The content of this document is a chapter from the book "U.S. One: Maine to Florida." This book was published in 1938 by the Federal Writers' Project. Due to the book's age and its copyright not having been renewed, it is in the public domain. Excerpts from this book or other public domain books are useful to illustrate advanced concepts in Microsoft Word without having to write an entire document's worth of sample text from scratch. There have been minor changes made to the text to illustrate Word features.
Included are some of the original photograph illustrations from the book. This photographs are also now in the public domain.
Until the construction of Interstate 95, US 1 was the main route along the Atlantic coast of the United States from Maine to Florida. While it now has largely been superseded for through traffic, US 1 remains an important road in many areas and is still the main route through the Florida Keys. It is also one of the longer routes in the system of United States Numbered Highways, comprising 2,369 miles of the total 157,724 miles in the system:
While many of the attractions listed in "U.S. One" no longer exist, the book remains an interesting read to understand what travel was like during the Great Depression era.
State 4A, an extension of US 1 known as the Oversea Highway, is the only route running down over the curving chain of coral islands at the southern end of Florida. For a few miles south of Miami it runs through resort suburbs of that city; it then traverses the yellow-green savannas whose flatness is broken only by occasional hammocks and clumps of mangrove. Herons and cranes feed in the drainage ditch beside the highway and far overhead float a few hawks. The route leaves the mainland, running for more than 100 miles across small keys, which, except in two places, are tied together by bridges. These breaks will eventually be spanned.
The bridges are so long that at times it seems as though the route were running over the sea itself; to the right is an arm of the Gulf of Mexico, to the left is the Atlantic Ocean. In the clear shallow waters beneath the bridges are seen spreading sea fans and fish among them the blue mass of the tentacled man-of-war and on the horizon the emerald dots of scattered islands.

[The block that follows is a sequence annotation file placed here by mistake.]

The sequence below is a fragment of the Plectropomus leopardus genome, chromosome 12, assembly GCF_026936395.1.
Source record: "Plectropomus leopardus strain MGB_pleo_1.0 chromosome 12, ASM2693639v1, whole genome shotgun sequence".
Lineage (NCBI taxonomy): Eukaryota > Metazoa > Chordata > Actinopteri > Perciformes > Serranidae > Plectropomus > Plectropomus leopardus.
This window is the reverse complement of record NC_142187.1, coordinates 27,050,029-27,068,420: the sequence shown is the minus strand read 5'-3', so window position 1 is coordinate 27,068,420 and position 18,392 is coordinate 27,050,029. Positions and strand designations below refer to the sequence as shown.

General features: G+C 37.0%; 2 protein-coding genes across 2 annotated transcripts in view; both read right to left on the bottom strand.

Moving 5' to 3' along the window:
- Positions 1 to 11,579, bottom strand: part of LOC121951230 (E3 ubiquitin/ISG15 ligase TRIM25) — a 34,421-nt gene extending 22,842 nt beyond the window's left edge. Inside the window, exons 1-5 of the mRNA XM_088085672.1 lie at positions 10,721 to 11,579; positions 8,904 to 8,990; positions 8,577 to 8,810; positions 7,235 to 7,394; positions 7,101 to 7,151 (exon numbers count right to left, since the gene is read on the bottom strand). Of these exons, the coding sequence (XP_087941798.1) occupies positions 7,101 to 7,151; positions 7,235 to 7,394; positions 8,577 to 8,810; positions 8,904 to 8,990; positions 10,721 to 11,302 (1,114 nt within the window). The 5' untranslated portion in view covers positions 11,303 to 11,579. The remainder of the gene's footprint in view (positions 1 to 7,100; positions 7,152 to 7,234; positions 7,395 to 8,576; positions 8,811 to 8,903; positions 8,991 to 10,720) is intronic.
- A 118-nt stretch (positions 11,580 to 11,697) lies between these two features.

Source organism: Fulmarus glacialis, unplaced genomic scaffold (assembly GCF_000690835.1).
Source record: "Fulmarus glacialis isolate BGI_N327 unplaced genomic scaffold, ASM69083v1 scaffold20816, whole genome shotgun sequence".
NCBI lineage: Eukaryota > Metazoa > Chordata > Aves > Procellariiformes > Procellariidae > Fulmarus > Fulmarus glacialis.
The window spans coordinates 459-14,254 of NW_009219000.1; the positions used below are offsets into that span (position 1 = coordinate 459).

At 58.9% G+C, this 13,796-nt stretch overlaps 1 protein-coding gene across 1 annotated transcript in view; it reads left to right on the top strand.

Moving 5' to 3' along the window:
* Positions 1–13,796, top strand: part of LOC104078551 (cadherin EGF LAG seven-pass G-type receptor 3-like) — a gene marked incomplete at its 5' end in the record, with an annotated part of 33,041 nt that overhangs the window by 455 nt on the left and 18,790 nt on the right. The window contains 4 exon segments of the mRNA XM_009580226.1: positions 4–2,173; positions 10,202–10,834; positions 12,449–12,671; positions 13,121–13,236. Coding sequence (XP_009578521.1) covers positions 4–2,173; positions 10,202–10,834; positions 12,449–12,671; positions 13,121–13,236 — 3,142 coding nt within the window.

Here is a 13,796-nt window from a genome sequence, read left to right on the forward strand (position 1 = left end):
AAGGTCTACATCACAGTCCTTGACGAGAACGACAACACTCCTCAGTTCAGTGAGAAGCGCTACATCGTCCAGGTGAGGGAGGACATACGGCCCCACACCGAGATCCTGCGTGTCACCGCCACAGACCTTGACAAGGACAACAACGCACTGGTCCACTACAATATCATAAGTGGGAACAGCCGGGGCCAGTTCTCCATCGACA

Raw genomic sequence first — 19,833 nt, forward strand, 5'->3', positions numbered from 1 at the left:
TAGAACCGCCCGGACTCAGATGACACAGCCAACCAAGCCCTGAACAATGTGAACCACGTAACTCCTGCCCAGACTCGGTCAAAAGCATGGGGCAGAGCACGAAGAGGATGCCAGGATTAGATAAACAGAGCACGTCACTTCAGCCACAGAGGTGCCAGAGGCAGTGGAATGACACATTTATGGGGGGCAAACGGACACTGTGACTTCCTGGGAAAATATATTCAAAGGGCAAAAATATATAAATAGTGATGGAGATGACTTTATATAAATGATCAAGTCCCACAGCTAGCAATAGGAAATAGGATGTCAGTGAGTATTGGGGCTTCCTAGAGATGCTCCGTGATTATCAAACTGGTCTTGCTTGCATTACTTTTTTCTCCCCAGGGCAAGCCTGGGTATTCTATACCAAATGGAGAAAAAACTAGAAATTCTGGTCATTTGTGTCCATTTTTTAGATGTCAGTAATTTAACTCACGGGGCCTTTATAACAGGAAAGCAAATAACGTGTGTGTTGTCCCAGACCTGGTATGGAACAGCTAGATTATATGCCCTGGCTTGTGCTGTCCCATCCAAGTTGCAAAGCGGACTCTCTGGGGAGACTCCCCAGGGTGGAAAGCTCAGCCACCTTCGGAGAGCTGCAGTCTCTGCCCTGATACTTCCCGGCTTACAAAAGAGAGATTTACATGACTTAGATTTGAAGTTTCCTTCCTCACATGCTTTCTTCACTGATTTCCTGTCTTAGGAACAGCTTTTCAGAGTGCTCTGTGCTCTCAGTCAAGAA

SOUTH MIAMI, 9.8 miles (1,160 estimated population), formerly called Larkins for an early storekeeper, was given its present name the day after he died. Large packing houses, characteristic of many in this vicinity, handle tomatoes, truck crops, and citrus. South of the city limits are abandoned oolitic rockpits, now filled with clear greenish-blue water and often used as swimming pools by small fry.
In KENDAL, 11.5 miles (13’ altitude, 300 estimated population), a small citrus-growing settlement, are the COUNTY HOME and COUNTY HOSPITAL.
PERRINE, 17 miles (13’ altitude, 800 population), was named for Dr. Henry Perrine, a botanist who obtained a Government grant in 1835 for experimentation with tropical plants. Dr. Perrine introduced the sisal (Agave rigida), popularly miscalled the "century plant," which now has spread over south Florida.
PETERS, 18 miles (13’ altitude, 175 estimated population), is named for Tom Peters, a pioneer tomato grower, who in pre-railroad days ran a mule tramline to Cutler, from which he shipped his produce north by boat.
At 20 miles is the junction with Mainland Drive. Right on this paved road to the TROPICAL MONKEY JUNGLE. Java monkeys run wild in a gumbo-limbo hammock; it is the visitors who are caged. Monkeys, even though eager for peanuts, will not enter the screen-guarded pathways for fear of being trapped. The tribe unites, when new monkeys are added to the colony, and drives them away. Some varieties of monkeys and apes are kept in cages.
GOULDS, 22 miles (12’ altitude, 326 population), is at the northern end of an area with large citrus groves.
PRINCETON, 24 miles (12’ altitude, 255 population), was originally called Modello. Here several Princeton graduates started a lumber mill in 1905, and put up a huge sign, Princeton. Although repeatedly re-moved, the sign always reappeared, and the F.E.C. Ry. finally adopted the name.